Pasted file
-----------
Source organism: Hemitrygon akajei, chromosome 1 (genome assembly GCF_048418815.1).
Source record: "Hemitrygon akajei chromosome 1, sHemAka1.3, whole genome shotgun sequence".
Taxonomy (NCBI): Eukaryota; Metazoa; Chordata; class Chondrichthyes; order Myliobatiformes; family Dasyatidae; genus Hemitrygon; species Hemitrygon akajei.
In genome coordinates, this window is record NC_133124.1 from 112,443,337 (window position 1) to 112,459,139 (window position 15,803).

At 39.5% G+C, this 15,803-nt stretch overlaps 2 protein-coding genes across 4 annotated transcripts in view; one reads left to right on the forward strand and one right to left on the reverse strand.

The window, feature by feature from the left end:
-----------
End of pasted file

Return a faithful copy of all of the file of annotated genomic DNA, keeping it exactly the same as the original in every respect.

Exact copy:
Source organism: Hemitrygon akajei, chromosome 1 (genome assembly GCF_048418815.1).
Source record: "Hemitrygon akajei chromosome 1, sHemAka1.3, whole genome shotgun sequence".
Taxonomy (NCBI): Eukaryota; Metazoa; Chordata; class Chondrichthyes; order Myliobatiformes; family Dasyatidae; genus Hemitrygon; species Hemitrygon akajei.
In genome coordinates, this window is record NC_133124.1 from 112,443,337 (window position 1) to 112,459,139 (window position 15,803).

At 39.5% G+C, this 15,803-nt stretch overlaps 2 protein-coding genes across 4 annotated transcripts in view; one reads left to right on the forward strand and one right to left on the reverse strand.

The window, feature by feature from the left end: